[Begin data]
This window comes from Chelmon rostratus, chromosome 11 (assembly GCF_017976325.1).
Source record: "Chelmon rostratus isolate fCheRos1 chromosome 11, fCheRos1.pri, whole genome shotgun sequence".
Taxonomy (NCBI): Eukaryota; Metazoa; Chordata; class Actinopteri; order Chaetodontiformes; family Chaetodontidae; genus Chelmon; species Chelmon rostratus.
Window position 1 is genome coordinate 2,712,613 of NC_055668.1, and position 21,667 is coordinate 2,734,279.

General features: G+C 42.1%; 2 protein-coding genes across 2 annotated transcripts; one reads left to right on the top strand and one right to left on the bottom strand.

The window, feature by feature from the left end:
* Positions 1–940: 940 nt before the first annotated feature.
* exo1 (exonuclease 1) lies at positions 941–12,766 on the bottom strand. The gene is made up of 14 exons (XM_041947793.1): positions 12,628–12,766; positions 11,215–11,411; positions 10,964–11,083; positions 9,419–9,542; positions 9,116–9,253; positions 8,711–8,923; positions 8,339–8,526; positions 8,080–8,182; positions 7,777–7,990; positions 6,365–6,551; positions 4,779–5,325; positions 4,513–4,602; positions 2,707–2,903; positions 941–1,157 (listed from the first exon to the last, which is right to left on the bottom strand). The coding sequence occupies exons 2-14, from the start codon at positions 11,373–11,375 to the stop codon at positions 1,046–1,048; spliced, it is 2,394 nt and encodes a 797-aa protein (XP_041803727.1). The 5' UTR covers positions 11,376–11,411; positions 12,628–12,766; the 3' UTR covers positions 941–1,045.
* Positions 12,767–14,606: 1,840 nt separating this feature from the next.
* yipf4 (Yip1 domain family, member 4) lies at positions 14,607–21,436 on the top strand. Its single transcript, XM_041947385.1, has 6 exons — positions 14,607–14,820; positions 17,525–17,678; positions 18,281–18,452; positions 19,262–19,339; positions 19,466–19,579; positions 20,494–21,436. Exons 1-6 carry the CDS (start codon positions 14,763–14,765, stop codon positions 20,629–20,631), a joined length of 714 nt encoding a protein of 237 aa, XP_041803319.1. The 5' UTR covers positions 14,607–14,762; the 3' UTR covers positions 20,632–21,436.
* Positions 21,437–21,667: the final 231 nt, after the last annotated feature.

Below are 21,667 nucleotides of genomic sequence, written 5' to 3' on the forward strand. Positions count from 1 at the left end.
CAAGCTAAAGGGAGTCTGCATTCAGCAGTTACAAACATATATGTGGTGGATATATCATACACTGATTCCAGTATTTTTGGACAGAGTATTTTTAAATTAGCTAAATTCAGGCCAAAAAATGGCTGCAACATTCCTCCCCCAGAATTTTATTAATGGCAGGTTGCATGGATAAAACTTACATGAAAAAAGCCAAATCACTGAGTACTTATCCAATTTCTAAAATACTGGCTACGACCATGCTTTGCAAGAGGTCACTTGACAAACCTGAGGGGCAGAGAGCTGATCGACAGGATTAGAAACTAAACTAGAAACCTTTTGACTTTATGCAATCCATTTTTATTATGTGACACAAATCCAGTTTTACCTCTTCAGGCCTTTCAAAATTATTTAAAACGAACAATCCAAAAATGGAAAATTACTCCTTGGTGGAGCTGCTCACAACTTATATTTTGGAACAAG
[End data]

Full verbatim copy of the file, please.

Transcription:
This window comes from Chelmon rostratus, chromosome 11 (assembly GCF_017976325.1).
Source record: "Chelmon rostratus isolate fCheRos1 chromosome 11, fCheRos1.pri, whole genome shotgun sequence".
Taxonomy (NCBI): Eukaryota; Metazoa; Chordata; class Actinopteri; order Chaetodontiformes; family Chaetodontidae; genus Chelmon; species Chelmon rostratus.
Window position 1 is genome coordinate 2,712,613 of NC_055668.1, and position 21,667 is coordinate 2,734,279.

General features: G+C 42.1%; 2 protein-coding genes across 2 annotated transcripts; one reads left to right on the top strand and one right to left on the bottom strand.

The window, feature by feature from the left end:
* Positions 1–940: 940 nt before the first annotated feature.
* exo1 (exonuclease 1) lies at positions 941–12,766 on the bottom strand. The gene is made up of 14 exons (XM_041947793.1): positions 12,628–12,766; positions 11,215–11,411; positions 10,964–11,083; positions 9,419–9,542; positions 9,116–9,253; positions 8,711–8,923; positions 8,339–8,526; positions 8,080–8,182; positions 7,777–7,990; positions 6,365–6,551; positions 4,779–5,325; positions 4,513–4,602; positions 2,707–2,903; positions 941–1,157 (listed from the first exon to the last, which is right to left on the bottom strand). The coding sequence occupies exons 2-14, from the start codon at positions 11,373–11,375 to the stop codon at positions 1,046–1,048; spliced, it is 2,394 nt and encodes a 797-aa protein (XP_041803727.1). The 5' UTR covers positions 11,376–11,411; positions 12,628–12,766; the 3' UTR covers positions 941–1,045.
* Positions 12,767–14,606: 1,840 nt separating this feature from the next.
* yipf4 (Yip1 domain family, member 4) lies at positions 14,607–21,436 on the top strand. Its single transcript, XM_041947385.1, has 6 exons — positions 14,607–14,820; positions 17,525–17,678; positions 18,281–18,452; positions 19,262–19,339; positions 19,466–19,579; positions 20,494–21,436. Exons 1-6 carry the CDS (start codon positions 14,763–14,765, stop codon positions 20,629–20,631), a joined length of 714 nt encoding a protein of 237 aa, XP_041803319.1. The 5' UTR covers positions 14,607–14,762; the 3' UTR covers positions 20,632–21,436.
* Positions 21,437–21,667: the final 231 nt, after the last annotated feature.

Below are 21,667 nucleotides of genomic sequence, written 5' to 3' on the forward strand. Positions count from 1 at the left end.
CAAGCTAAAGGGAGTCTGCATTCAGCAGTTACAAACATATATGTGGTGGATATATCATACACTGATTCCAGTATTTTTGGACAGAGTATTTTTAAATTAGCTAAATTCAGGCCAAAAAATGGCTGCAACATTCCTCCCCCAGAATTTTATTAATGGCAGGTTGCATGGATAAAACTTACATGAAAAAAGCCAAATCACTGAGTACTTATCCAATTTCTAAAATACTGGCTACGACCATGCTTTGCAAGAGGTCACTTGACAAACCTGAGGGGCAGAGAGCTGATCGACAGGATTAGAAACTAAACTAGAAACCTTTTGACTTTATGCAATCCATTTTTATTATGTGACACAAATCCAGTTTTACCTCTTCAGGCCTTTCAAAATTATTTAAAACGAACAATCCAAAAATGGAAAATTACTCCTTGGTGGAGCTGCTCACAACTTATATTTTGGAACAAG